Garlic has long been used for its strong antibacterial effects including against E. Coli, Pseudomonas, Staph, and many others. It is also antifungal, providing support against Candida, Trichophyton, and many more to help the balance between “good” and “bad” bacteria in the microbiome.(20) Garlic is also a strong antioxidant, anti-inflammatory, and immune modulator to help against infections including UTIs. It also has a diuretic effect to help encourage healthy urine elimination.(21)
Garlic is another easy one to add to your diet – I sprinkle it on top of nearly everything! You can also add garlic cloves to soups, bone broths, or make your own honey-fermented garlic cloves! Just peel the garlic cloves and cover them all well in honey. Store the sealed jar in a cabinet remembering to turn the jar occasionally to make sure the honey covers it well. After a couple weeks, just pluck out a garlic clove as a snack. Added bonus – honey has some great antibacterial properties too!
We know that gut microbiotics are very important in reducing the risks of a “bad” bacteria overgrowth so adding “good” probiotics makes sense. There are studies that oral consumption of probiotics as well as vaginal application of probiotics is helpful to restoring the microbiome that protects against UTIs. The strain Lactobacilli is found in fermented milk products like yogurt.(22) These seem to be the most commonly researched probiotics for UTI prevention and support. Lactobacilli has been shown to “prevent the adherence, growth and colonization of uropathogenic bacteria.” A study with 324 women, determined drinking 100% berry juice with milk fermented dairy products showed a decrease in UTI contraction.(23)
Ways to add Probiotics to your diet:
- Fermented vegetables
- Sourdough bread
To help support the antibacterial effects while also providing a diuretic to help eliminate fluids and support the liver detox, dandelion is a great herb to add to your natural remedies cabinet! (24, 25, 26) You can often forage it right from your own backyard! It is easy to add to salads or use in tincture form!
Cramp bark helps support female hormones like estrogen, provides pain relief, and has shown helpful with ureteral stones (27, 28)
While eating cramp bark raw is not recommended, drying and using in tea or tincture form is most common.
Turmeric root and Black Pepper
Inflammation is often a contributing factor in UTIs (29) and one of the best supporting anti-inflammatory herbs is turmeric (and its supporting activating spice, black pepper. It has also been indicated in helping against UTIs.(30)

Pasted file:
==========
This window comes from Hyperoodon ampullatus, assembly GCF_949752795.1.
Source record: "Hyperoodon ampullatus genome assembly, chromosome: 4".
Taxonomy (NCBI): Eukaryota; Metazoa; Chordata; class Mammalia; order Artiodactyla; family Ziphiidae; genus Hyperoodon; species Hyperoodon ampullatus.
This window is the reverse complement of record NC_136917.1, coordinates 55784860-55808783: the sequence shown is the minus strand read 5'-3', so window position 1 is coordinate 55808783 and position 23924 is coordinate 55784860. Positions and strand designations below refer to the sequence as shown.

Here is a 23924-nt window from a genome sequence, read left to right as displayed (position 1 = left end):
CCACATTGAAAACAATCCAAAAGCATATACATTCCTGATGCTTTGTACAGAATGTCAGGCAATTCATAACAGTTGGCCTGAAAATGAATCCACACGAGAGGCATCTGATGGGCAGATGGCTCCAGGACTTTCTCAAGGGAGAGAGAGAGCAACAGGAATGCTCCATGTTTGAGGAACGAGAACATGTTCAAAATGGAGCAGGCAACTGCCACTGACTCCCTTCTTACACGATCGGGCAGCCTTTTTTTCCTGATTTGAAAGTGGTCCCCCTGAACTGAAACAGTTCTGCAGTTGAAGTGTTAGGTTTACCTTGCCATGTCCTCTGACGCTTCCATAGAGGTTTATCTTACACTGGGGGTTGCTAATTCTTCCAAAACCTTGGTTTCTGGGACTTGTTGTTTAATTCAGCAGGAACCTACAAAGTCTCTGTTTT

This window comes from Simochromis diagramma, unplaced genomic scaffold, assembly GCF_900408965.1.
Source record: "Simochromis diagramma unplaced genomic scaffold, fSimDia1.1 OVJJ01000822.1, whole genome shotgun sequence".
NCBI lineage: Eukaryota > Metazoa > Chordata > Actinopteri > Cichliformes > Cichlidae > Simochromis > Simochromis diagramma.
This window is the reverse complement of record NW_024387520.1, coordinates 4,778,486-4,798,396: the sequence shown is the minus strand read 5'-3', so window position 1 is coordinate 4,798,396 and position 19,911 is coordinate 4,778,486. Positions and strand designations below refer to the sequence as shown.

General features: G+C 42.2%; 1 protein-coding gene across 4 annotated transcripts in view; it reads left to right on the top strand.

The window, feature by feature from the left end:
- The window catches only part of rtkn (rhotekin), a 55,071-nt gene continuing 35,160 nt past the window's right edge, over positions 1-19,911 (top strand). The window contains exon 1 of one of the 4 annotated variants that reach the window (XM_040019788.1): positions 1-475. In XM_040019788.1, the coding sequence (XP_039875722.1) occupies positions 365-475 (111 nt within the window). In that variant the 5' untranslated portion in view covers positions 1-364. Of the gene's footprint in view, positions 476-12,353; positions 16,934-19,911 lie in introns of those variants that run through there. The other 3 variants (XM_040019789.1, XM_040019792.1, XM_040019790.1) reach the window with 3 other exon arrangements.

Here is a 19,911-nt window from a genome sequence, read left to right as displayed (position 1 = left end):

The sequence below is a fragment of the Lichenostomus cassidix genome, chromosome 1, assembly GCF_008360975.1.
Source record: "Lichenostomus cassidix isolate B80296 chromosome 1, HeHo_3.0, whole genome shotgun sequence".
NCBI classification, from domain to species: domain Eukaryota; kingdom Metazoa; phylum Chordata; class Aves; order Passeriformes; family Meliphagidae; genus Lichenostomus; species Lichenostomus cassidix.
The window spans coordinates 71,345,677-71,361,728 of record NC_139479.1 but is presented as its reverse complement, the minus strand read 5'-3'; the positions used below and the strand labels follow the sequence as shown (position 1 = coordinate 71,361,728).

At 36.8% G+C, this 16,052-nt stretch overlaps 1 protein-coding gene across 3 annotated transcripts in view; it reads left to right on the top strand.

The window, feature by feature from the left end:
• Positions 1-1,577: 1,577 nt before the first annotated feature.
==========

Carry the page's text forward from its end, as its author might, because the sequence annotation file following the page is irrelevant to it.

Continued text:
Turmeric and black pepper go well on many dishes, especially with garlic too. I add a lot of it to my bone broths and soups for the added benefits as well as the amazing golden coloring. It is easy to find in powdered form, capsule form, or in tinctures.
This is an amazing herb that has been used for UTIs for a long time. You can read more about it and how to use it here.
Tips to Avoid UTIs
- Wear loose clothing (31) and avoid harsh laundry detergents that can upset the microbiome balance (try natural, effective, and safe ingredient in your laundry soap)
- Wipe front to back when you use the bathroom to avoid feces getting in the urethra
- Sex tips: Be sure you and your partner have cleaned and rinsed well, urinate after sex, avoid using contraceptive ingredients that you are sensitive to – when possible. (32, 33, 34, 35)
- Drink plenty of water and urinate whenever the need arises – don’t hold it. Water intake increase can reduce UTIs (36)
- Take showers instead of or after baths
- Avoid using sprays, douches, or other feminine products that disturb the vaginal pH and microbiome(37)
- Avoid foods that irritate the bladder like (38, 39):
- Artificial sweeteners
- Inflammatory foods
- Processed sugar
- Tip: Plants are less acidic so they are helpful to add to the diet without causing upset to your pH levels!
I was surprised not to see my favorite go-to for UTI’s:
The herb, Uva Ursi
It can be found in a tincture or in pills; both work equally well.
I was having UTI’s quite often (getting too hot & sweaty at work) and the usual acidic products (cranberry, etc) had stopped working. I read somewhere that sometimes going to an alkaline internal level will help. I was miserable and couldn’t get in to see my doctor for 3 more days.
I used the tincture that first time 3 times
Daily and by the time I had my appointment, my UTI was gone! My doctor even questioned whether I’d even had a UTI. I explained what I had tried and my urine’s pH was 8.5 (very alkaline). He just scratched his head and said try it again next time and then you’ll know if it’s that or something else. It’s worked every time!
I’ve tried D-Mannose also, but I just don’t think it works as well or as fast.
Thanks for a great article!
We are glad that it worked well for you! Uva Ursi is a great herb for UTIs also! There are concerns though for some people to use it safely, and should be used only moderately for anyone so I chose not to add it since there are many other great options. The safety concerns for Uva Ursi are for children, elderly, pregnant, breastfeeding, or those with high blood pressure. https://www.rjwhelan.co.nz/herbs%20A-Z/uva-ursi.html